2009 WW by the numbers

The facts and figures behind Sunday's medal games

11.04.2009
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HAMEENLINNA, Finland - On the eve of the gold medal game of the 2009 IIHF World Women’s Championship in Hameenlinna, Finland, it’s time to look back at this year’s championship and examine some of the more interesting numbers that surround the two medal games.
Gold Medal Game Numbers:
12 – Number of gold medal game meetings between Canada and the United States. The two North American nations have never missed the golden game at the World Women’s Championship.
9 – Titles that Canada has won vs. the USA’s two. The Americans are the defending champions after winning in Harbin, China last year.
6 – Number of times the gold medal game has been decided by two goals or less. Canada has a 5-2 record against the U.S. in the close gold medal games. The Americans won their first gold, 1-0, in a shootout in 2005 and last year in regulation, 4-3. The Canadians won in 2004 (2-0), 2001 (3-2), 2000 (3-2 in overtime), 1999 (3-1) and in 1997 (4-3 in overtime).
2.7 – Years older the Canadian team is than the American. The Canadians have an average age of 26.8 and have six players over the age of 30. Meanwhile the U.S. has and average of 24.1 and only one player over 30.
2 – The number of times that the team that won the playoff round game, also went on to win the gold medal in the three seasons that the nine-team format has been in place. In 2008, the U.S. won the playoff round game, 4-2, and then won the golden game, 4-3. In 2007, Canada won both games, 5-4, in the playoff round and 5-1 in the medal game. In 2004, the teams split the wins with the U.S. winning the early game, 3-1, and Canada winning the gold, 2-0.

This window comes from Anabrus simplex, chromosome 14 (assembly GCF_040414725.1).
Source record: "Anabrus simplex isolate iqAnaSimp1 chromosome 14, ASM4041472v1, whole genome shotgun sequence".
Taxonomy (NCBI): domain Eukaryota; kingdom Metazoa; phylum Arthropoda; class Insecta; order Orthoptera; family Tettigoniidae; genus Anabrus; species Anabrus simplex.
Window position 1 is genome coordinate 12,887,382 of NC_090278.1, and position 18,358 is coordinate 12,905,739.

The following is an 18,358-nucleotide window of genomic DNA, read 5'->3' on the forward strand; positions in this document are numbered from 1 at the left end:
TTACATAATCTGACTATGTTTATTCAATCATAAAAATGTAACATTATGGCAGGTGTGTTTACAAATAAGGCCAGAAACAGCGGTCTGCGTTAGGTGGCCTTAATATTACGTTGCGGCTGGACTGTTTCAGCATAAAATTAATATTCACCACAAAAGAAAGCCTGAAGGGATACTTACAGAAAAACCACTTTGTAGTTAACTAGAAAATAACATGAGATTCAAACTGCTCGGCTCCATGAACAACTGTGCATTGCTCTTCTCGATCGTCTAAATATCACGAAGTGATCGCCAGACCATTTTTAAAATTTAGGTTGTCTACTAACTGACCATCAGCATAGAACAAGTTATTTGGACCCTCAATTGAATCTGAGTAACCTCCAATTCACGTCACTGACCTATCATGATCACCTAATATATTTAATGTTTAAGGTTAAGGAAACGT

0 – Number of goals the U.S. had given up at this year’s championship before yesterday’s meeting against Canada. The Americans have 155 shots in three games.
1 – Number of goals that Canada had given up at this year’s championship before yesterday’s meeting against the U.S.. The Canadians have 163 shots in three games.
0 – Number of players on both Canada and USA’s roster that played in the inaugural World Women’s Championship. Only one player at this year’s event was at the first championship in 1990 – Switzerland’s Monika Leunberger. Bronze Medal Game Numbers:
1 – Number of times that a nation other than Finland or Sweden has won the World Women’s bronze medal. Russia earned the bronze medal in 2001 with a 2-1 win against the Finns.
8 –  Number of World Women’s appearances it took Sweden to win its first medal. The Swedes snapped their streak in 2005 when they beat Finland, 5-2.
7 – Number of times that Finland and Sweden have previously met in the bronze medal game. Finland holds a 5-2 advantage when the two teams meet for third place. Sweden missed the bronze medal game in 1994, 1997, 2001 and 2008. Finland has skated for bronze at every World Women’s Championship.
3 – Number of times the bronze medal games between Finland and Sweden have been decided by one goal. Finland won 5-4 in overtime in 1992 and 3-2 in regulation in 2004, while Sweden edged Finland, 1-0 in 2007.
2 – Number of times that the Finns have won the bronze medal on home ice. Finland hosted the World Women’s in 1992 and 1999 and took the bronze both times. 2009 Women’s World Championship Numbers:
2 – Teams that are relegated from this year’s championship. China and Japan were unlucky this year that the tournament will return to eight teams, meaning both Asian nations must go down to Division I.
5,000 – Number of local school children that attended the games in Hameenlinna, each class was ‘assigned’ a team to cheer for and made signs that decorated the team locker rooms and arena for the week.
80 – Accredited journalists at this year’s World Women’s. More than half the games were televised in Canada, Finland, Sweden and the U.S.
8 – Shutouts at this year’s World Women’s Championship. The U.S. and Canada have a combined five shutouts so far.
34,733 – Combined kilometers that the eight teams had to travel to get to Hameenlinna for the World Women’s Championship. Japan had the longest journey, clocking in at 7,843 kilometers.  JENNY WIEDEKE
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